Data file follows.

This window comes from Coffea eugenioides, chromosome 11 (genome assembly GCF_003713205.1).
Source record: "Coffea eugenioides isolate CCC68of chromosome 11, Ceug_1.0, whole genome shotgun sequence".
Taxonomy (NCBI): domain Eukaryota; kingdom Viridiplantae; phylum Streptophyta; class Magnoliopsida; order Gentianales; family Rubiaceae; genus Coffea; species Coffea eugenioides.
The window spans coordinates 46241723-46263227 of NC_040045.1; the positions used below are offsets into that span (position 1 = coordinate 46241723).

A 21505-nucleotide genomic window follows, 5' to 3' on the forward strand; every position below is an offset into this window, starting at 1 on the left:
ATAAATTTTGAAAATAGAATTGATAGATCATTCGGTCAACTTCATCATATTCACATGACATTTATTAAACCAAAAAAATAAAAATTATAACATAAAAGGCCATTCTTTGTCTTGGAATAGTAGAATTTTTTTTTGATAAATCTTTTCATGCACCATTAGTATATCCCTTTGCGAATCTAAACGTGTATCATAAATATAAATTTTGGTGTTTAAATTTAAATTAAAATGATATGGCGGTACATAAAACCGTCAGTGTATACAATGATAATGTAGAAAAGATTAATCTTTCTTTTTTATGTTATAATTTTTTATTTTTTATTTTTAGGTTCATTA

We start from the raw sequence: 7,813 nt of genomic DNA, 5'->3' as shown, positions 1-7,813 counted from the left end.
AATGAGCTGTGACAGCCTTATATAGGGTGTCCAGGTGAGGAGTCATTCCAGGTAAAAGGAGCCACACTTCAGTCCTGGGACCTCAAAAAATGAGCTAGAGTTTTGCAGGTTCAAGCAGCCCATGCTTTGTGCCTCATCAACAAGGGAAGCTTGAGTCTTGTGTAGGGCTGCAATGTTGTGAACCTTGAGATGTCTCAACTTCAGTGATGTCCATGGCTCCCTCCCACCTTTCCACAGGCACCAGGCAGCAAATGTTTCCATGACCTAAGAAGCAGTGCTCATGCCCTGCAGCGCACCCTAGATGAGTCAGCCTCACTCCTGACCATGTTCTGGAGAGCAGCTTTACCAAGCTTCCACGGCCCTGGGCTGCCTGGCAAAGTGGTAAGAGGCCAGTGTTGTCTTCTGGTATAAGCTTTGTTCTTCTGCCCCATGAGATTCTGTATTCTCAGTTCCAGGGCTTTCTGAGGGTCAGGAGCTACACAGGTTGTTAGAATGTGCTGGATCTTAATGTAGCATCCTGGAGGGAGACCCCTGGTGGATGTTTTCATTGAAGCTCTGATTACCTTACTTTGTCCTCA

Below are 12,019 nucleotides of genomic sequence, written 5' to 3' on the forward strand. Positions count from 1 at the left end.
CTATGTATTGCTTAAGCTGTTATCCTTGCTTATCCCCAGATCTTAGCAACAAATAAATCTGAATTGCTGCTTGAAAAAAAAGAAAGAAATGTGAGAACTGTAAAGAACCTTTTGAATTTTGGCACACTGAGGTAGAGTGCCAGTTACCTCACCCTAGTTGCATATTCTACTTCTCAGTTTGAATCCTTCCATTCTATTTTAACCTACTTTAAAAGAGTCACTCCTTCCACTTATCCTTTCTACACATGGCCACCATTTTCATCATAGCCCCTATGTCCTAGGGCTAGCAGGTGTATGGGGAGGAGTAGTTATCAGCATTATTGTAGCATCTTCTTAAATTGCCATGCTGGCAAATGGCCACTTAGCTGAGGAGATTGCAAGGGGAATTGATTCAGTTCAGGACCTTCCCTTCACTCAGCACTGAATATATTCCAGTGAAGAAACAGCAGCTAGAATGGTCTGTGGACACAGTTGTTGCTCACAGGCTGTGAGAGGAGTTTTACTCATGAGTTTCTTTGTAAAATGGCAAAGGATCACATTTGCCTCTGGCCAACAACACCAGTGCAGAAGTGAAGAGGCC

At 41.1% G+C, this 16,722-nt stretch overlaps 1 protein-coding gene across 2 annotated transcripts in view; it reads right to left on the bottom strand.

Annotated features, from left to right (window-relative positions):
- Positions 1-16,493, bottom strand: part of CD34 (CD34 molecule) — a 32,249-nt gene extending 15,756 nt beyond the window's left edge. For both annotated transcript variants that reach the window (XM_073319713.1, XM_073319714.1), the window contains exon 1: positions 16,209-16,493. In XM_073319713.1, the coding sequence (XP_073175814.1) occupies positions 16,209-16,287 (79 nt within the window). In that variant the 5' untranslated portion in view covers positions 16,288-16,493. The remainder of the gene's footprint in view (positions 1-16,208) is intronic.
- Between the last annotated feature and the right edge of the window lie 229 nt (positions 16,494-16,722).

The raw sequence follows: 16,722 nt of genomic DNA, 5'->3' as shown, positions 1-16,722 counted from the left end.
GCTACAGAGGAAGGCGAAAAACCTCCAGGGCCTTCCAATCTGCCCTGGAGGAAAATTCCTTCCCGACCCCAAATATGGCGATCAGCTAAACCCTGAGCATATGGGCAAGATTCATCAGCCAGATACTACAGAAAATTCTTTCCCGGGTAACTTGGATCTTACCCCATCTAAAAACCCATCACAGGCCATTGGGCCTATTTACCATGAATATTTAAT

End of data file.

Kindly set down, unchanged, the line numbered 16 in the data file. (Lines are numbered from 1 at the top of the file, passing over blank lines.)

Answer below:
GCTACAGAGGAAGGCGAAAAACCTCCAGGGCCTTCCAATCTGCCCTGGAGGAAAATTCCTTCCCGACCCCAAATATGGCGATCAGCTAAACCCTGAGCATATGGGCAAGATTCATCAGCCAGATACTACAGAAAATTCTTTCCCGGGTAACTTGGATCTTACCCCATCTAAAAACCCATCACAGGCCATTGGGCCTATTTACCATGAATATTTAAT